All Phoenix Real Estate.Com

Phoenix Real Estate and Homes for Sale | Jonathan Dalton, Realty ONE Group – (602) 502-9693

602-502-9693

How Far Down the Rabbit Hole Can Phoenix Real Estate Go?

How Far Down the Rabbit Hole Can Phoenix Real Estate Go?

avatarthumbnail.jpgOver the past three months, the Phoenix real estate market has accelerated from slowing down to a steep fall down the rabbit hole. The over-arching question is how much deeper into Wonderland can the market fall. And for this, I’m afraid there doesn’t seem to be an answer. Logic is on holiday.

Those who argued – and rightly so – that it was illogical for real estate values to rise by multiple percentage points ever month back in 2005 would almost certainly have to argue it’s equally illogical for values in some areas to be dropping by percentage points over the past couple of months even after the gains of 2005 have been stripped away.

Of course, logic doesn’t have anything to do with this. In many areas, the state of the market is wholely due to the proliferation of bank owned homes and the banks’ desire to move inventory. It’s 2005 in reverse; recent comparable sales mean next to nothing when it comes to pricing property, aside from providing a baseline from which several percentage points can be shaved for a new listing price.

In some instances, the value of a given property gets lifted back to the past sales levels because of the presence of multiple offers. But that’s not a given. And that leads to banks putting almost ludicrous prices – prices akin to what my parents paid for their house in 1977 – on homes in an effort to elicit multiple offers and a far higher price.

Emotion has everything to do with the current real estate market. Fear has kept many on the sidelines. Yet when people do jump in, they’re more than willing to forget all that they have heard the past couple of years and start raising the bidding on one particular home when there are others available.

The best example I’ve seen recently was a bank owned home in Laveen that had a 3-car garage but no air conditioner. At one point, the bidding was more than $10,000 above the original asking price of $105,000 – this, for a home without air conditioning. There were a dozen other comparable homes, comparable in every way except for the 3-car garage … that lack of supply was causing the same hysteria we saw in 2005 to happen, just at 33% of the price.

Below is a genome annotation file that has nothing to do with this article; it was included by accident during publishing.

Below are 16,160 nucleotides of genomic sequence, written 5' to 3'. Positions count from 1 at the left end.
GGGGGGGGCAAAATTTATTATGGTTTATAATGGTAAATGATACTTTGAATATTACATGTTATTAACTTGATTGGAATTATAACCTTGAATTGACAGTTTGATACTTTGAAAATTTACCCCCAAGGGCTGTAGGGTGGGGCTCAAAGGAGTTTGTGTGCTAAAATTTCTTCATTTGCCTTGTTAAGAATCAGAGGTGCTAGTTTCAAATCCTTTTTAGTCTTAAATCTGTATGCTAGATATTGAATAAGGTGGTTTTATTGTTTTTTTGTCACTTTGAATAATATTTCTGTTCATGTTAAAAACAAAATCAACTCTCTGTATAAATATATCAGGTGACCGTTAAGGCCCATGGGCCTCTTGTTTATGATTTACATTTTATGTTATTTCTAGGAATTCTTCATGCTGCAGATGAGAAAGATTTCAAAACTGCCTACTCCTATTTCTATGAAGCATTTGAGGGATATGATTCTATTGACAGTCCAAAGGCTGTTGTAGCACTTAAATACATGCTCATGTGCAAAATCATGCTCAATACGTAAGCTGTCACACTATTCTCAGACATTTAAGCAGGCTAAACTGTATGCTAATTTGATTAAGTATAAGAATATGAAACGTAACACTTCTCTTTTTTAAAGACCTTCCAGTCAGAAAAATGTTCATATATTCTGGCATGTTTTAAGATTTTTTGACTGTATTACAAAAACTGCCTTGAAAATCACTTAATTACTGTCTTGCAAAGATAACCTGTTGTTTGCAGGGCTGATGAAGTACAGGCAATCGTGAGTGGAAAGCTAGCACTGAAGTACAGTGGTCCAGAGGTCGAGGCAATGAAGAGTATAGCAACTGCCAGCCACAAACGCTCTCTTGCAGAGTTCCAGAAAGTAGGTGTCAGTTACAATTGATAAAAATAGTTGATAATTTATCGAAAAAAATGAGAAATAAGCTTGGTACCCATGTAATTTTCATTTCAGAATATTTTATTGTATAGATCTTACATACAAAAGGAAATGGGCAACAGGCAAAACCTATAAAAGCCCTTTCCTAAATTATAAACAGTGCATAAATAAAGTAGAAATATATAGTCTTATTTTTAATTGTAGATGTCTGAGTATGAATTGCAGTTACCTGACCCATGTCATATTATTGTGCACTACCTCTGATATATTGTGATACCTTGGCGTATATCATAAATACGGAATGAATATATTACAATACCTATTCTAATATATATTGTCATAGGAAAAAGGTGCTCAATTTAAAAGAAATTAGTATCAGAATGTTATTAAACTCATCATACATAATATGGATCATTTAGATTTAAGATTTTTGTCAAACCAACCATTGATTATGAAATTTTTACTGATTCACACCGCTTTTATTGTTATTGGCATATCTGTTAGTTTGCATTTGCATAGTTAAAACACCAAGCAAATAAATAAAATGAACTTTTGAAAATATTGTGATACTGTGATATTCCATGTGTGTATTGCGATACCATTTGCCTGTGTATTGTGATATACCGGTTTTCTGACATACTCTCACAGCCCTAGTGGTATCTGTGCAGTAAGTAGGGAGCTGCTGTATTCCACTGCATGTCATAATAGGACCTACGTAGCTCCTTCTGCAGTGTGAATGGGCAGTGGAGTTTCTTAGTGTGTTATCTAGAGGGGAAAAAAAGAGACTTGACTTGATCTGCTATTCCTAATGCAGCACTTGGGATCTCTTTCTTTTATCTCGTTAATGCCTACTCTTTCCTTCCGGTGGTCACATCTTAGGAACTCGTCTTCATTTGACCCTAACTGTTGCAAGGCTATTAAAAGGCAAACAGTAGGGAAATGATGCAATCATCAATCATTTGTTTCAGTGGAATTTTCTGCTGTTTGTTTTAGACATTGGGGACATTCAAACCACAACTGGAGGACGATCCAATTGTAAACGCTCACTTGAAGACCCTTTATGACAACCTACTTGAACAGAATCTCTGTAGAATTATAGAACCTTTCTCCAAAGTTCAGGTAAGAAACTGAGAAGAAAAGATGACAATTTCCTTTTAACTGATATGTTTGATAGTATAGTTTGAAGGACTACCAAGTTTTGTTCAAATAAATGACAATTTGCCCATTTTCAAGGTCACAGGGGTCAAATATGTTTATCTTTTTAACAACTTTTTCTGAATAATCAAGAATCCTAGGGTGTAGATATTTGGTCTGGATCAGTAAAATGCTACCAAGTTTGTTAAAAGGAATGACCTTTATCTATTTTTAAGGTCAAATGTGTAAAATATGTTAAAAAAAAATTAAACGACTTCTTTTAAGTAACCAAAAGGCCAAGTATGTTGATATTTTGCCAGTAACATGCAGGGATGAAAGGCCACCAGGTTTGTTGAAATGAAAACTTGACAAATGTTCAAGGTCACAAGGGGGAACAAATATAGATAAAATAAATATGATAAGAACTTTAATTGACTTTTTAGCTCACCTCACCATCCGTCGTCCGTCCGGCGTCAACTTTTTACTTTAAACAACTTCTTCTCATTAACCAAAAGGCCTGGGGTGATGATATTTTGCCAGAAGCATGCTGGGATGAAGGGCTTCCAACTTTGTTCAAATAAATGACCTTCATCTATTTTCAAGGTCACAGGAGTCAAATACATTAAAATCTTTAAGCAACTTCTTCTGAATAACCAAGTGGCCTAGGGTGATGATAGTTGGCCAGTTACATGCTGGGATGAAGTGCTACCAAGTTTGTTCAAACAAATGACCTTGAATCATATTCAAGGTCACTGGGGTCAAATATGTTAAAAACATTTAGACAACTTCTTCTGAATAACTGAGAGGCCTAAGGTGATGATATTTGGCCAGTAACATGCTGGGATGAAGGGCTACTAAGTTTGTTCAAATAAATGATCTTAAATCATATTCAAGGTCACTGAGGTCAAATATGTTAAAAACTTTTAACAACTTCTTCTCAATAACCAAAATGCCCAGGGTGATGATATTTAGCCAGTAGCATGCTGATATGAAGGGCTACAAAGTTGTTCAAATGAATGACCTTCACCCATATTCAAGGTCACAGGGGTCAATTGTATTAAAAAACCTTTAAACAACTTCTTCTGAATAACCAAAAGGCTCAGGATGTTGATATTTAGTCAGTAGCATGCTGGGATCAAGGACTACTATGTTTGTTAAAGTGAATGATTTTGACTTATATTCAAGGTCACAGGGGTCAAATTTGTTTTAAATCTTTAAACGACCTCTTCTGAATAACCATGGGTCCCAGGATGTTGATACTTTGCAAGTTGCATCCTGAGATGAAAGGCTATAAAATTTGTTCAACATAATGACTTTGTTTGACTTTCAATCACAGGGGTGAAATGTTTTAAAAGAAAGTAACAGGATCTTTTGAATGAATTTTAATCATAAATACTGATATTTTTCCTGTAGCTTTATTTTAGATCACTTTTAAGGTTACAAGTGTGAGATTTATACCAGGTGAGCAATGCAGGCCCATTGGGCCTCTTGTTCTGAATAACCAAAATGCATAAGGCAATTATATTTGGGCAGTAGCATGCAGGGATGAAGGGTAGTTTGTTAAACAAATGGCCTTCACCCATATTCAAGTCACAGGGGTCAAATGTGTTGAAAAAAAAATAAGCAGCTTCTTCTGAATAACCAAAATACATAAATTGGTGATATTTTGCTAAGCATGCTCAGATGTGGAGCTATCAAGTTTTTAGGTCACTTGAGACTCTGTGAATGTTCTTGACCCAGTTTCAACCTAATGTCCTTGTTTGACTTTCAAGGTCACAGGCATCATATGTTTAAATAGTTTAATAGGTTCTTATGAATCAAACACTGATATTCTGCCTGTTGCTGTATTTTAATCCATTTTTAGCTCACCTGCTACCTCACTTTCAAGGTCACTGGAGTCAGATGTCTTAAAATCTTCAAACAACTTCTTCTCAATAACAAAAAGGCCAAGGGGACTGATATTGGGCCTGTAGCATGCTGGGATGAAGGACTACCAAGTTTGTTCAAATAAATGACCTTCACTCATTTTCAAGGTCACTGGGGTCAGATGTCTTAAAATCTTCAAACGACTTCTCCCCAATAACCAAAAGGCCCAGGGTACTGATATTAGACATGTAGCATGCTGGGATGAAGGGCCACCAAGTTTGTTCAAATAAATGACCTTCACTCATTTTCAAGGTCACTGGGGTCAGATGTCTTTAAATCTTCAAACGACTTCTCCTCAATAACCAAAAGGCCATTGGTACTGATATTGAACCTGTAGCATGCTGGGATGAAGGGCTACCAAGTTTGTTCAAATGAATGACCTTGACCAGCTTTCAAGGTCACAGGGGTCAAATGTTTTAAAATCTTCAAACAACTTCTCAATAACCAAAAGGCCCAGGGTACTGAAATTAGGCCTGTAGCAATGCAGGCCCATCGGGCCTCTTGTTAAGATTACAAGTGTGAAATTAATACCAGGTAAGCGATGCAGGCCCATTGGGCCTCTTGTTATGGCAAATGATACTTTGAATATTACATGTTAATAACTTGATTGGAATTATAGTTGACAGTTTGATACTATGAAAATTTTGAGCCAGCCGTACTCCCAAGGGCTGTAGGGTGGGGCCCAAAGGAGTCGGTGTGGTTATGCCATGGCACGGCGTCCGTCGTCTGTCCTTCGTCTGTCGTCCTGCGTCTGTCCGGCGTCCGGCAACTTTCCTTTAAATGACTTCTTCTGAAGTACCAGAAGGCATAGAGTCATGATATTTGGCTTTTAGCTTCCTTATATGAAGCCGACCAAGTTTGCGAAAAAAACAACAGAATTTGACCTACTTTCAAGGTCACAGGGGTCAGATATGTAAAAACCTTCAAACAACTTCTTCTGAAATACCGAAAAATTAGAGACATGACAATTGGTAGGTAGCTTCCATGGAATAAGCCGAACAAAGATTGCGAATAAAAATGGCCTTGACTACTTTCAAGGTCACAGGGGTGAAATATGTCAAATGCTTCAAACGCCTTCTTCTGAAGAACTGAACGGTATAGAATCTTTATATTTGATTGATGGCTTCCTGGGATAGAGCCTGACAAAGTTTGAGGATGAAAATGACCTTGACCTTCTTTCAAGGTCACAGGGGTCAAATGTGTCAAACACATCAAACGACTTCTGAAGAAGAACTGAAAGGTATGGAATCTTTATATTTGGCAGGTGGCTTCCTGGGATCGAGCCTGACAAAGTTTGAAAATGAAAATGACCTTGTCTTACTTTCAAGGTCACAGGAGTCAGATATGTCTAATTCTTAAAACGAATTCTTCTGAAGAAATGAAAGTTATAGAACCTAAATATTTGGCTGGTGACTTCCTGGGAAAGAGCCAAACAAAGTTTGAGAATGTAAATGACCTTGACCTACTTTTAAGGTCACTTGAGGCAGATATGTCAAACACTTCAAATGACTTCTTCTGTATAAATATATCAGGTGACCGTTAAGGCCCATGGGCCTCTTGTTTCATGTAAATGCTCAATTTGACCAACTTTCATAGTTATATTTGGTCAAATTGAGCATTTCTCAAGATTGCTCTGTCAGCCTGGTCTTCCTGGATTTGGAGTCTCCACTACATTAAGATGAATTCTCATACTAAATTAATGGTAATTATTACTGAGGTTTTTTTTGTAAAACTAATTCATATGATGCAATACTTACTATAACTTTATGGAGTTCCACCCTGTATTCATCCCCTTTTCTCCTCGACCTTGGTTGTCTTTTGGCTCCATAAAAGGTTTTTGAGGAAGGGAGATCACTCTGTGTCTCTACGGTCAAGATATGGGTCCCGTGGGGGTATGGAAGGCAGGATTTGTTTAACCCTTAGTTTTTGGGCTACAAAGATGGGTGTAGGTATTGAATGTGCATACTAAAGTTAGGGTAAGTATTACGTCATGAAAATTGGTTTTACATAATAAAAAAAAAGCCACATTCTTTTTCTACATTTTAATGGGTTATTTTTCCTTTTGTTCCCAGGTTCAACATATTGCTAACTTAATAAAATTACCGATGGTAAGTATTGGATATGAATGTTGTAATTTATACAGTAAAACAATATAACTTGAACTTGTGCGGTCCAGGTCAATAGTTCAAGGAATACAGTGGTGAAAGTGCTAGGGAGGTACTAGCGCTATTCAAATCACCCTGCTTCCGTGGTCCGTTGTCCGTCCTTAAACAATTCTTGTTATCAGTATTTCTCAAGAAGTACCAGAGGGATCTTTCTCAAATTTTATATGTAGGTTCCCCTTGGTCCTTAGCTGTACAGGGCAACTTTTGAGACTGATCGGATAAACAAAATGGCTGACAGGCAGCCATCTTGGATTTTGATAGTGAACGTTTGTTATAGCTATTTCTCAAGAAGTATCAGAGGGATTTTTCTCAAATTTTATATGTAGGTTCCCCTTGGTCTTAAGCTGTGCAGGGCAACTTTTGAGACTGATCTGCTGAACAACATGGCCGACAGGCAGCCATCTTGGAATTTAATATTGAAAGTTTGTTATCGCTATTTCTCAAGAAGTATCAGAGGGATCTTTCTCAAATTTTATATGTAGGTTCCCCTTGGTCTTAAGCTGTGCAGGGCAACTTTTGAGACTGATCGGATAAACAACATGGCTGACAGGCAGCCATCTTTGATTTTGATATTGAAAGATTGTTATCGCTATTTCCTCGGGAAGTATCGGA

An utter lack of logic permeates everything. The other day I read someone’s comment that buyers should just sit on the sidelines until the market improves. Which, of course, is impossible. Without demand, supply doesn’t diminish and prices fall further.

If you don’t need to sell, don’t. If the planets aren’t aligned correctly and this isn’t the best time for you to buy, don’t. No blanket statements here. For some it’s the right time to buy, for others it’s not. Plain and simple.

At least it seems plan and simple. But as we continue to delve deeper into the rabbit hole, fewer things seem cut and dried.

[tags]Phoenix real estate[/tags]

Comments

  • red says:

    i read several phoenix blogs, but nobody explains why housing should bottom any time soon – considering the huge disparity in price-to-rent ratio and earnings to price ratio. families on average make, maybe, 40-50K in phoenix == 125K-150K average home price. we are at 200K avg price now right? consider stricter rules for mtgs in the picture.

    another factor obviously is the deflationary forces(= everybody wants to wait for prices to comedown) in economy and high unemployment rates in 2009-2010 timeframe. That said, i am sure you will see seasonal reliefs in real-estate – which i wouldn’t mistake for “the bottom”.

    Houses as an investing idea is lost forever (ifnot, atleast for next 10 years).

  • For some, Red, yes, investing’s dead. For others, not so much.

    In some places the disparity exists. In other parts of the Valley, it no longer does.

    My point was whether it’s logical for homes to be selling now in some places for prices from a decade or more ago?

Pingbacks/Trackbacks